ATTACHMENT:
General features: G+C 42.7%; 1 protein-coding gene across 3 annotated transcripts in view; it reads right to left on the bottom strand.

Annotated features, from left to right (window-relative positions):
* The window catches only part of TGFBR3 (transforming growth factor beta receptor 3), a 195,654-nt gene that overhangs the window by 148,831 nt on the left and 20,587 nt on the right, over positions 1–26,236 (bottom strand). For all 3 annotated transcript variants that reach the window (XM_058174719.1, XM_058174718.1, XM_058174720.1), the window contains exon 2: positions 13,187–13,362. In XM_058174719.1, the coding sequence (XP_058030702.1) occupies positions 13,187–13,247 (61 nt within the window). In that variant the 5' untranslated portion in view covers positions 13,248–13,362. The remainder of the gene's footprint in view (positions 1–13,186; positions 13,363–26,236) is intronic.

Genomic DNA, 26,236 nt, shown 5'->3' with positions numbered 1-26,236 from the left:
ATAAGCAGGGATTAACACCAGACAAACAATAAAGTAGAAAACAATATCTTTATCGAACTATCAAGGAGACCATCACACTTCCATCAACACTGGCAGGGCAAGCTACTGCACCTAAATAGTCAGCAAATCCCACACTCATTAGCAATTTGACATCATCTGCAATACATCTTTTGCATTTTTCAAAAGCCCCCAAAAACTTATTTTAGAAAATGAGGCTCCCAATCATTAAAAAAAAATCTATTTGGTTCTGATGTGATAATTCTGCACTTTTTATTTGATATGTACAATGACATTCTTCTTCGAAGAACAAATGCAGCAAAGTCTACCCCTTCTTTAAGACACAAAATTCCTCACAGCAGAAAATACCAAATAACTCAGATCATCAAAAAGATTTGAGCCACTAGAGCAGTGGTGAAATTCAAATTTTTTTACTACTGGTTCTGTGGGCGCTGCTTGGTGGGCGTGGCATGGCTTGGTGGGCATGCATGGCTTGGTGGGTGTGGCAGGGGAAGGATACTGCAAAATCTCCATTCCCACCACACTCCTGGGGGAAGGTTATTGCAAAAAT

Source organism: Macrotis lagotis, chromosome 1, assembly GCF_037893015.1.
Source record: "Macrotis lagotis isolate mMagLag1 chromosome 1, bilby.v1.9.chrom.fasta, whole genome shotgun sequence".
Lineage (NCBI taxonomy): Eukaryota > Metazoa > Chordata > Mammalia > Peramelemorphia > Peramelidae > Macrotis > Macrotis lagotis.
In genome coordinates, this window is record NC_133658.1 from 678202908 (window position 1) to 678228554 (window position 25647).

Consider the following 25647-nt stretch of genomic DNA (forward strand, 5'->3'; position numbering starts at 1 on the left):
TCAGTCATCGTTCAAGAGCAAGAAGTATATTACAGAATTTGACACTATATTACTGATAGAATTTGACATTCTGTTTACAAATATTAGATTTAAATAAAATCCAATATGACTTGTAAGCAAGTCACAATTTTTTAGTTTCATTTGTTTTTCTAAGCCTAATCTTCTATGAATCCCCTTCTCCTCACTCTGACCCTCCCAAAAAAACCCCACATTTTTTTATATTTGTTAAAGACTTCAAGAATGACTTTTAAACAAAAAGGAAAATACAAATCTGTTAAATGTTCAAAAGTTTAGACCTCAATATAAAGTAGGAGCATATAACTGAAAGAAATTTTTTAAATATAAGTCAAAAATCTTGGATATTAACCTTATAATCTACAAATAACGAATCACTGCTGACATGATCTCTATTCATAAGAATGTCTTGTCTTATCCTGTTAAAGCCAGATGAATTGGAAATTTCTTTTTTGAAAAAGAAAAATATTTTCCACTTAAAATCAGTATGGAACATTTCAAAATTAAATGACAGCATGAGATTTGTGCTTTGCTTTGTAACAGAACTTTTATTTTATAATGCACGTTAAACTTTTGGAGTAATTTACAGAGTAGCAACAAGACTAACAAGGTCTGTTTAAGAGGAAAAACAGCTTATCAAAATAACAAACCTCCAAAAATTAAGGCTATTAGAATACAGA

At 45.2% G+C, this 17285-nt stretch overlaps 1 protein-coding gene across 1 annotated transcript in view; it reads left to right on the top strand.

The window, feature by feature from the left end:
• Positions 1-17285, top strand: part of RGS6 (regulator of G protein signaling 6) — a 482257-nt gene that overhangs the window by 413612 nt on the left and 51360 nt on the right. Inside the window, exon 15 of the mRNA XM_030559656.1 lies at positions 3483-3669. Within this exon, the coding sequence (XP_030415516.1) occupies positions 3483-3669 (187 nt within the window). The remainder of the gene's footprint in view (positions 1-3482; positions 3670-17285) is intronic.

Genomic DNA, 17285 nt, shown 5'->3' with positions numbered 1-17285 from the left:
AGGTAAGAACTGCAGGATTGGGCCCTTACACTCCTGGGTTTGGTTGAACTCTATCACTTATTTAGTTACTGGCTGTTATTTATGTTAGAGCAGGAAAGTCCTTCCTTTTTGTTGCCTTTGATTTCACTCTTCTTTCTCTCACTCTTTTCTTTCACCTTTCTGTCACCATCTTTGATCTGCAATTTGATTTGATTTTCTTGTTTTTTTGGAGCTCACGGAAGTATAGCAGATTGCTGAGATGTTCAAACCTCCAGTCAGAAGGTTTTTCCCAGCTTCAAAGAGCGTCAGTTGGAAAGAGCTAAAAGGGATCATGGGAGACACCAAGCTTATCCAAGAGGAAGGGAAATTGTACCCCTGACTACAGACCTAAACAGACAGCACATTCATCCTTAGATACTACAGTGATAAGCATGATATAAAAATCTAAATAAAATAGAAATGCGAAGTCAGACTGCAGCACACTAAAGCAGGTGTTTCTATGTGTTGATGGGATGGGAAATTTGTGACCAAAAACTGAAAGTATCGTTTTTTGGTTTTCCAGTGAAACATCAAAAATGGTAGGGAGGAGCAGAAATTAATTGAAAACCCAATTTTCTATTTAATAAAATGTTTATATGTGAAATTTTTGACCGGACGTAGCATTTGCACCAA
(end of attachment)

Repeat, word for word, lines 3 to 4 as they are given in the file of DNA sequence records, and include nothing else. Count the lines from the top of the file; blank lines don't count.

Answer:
* The window catches only part of TGFBR3 (transforming growth factor beta receptor 3), a 195,654-nt gene that overhangs the window by 148,831 nt on the left and 20,587 nt on the right, over positions 1–26,236 (bottom strand). For all 3 annotated transcript variants that reach the window (XM_058174719.1, XM_058174718.1, XM_058174720.1), the window contains exon 2: positions 13,187–13,362. In XM_058174719.1, the coding sequence (XP_058030702.1) occupies positions 13,187–13,247 (61 nt within the window). In that variant the 5' untranslated portion in view covers positions 13,248–13,362. The remainder of the gene's footprint in view (positions 1–13,186; positions 13,363–26,236) is intronic.

Genomic DNA, 26,236 nt, shown 5'->3' with positions numbered 1-26,236 from the left: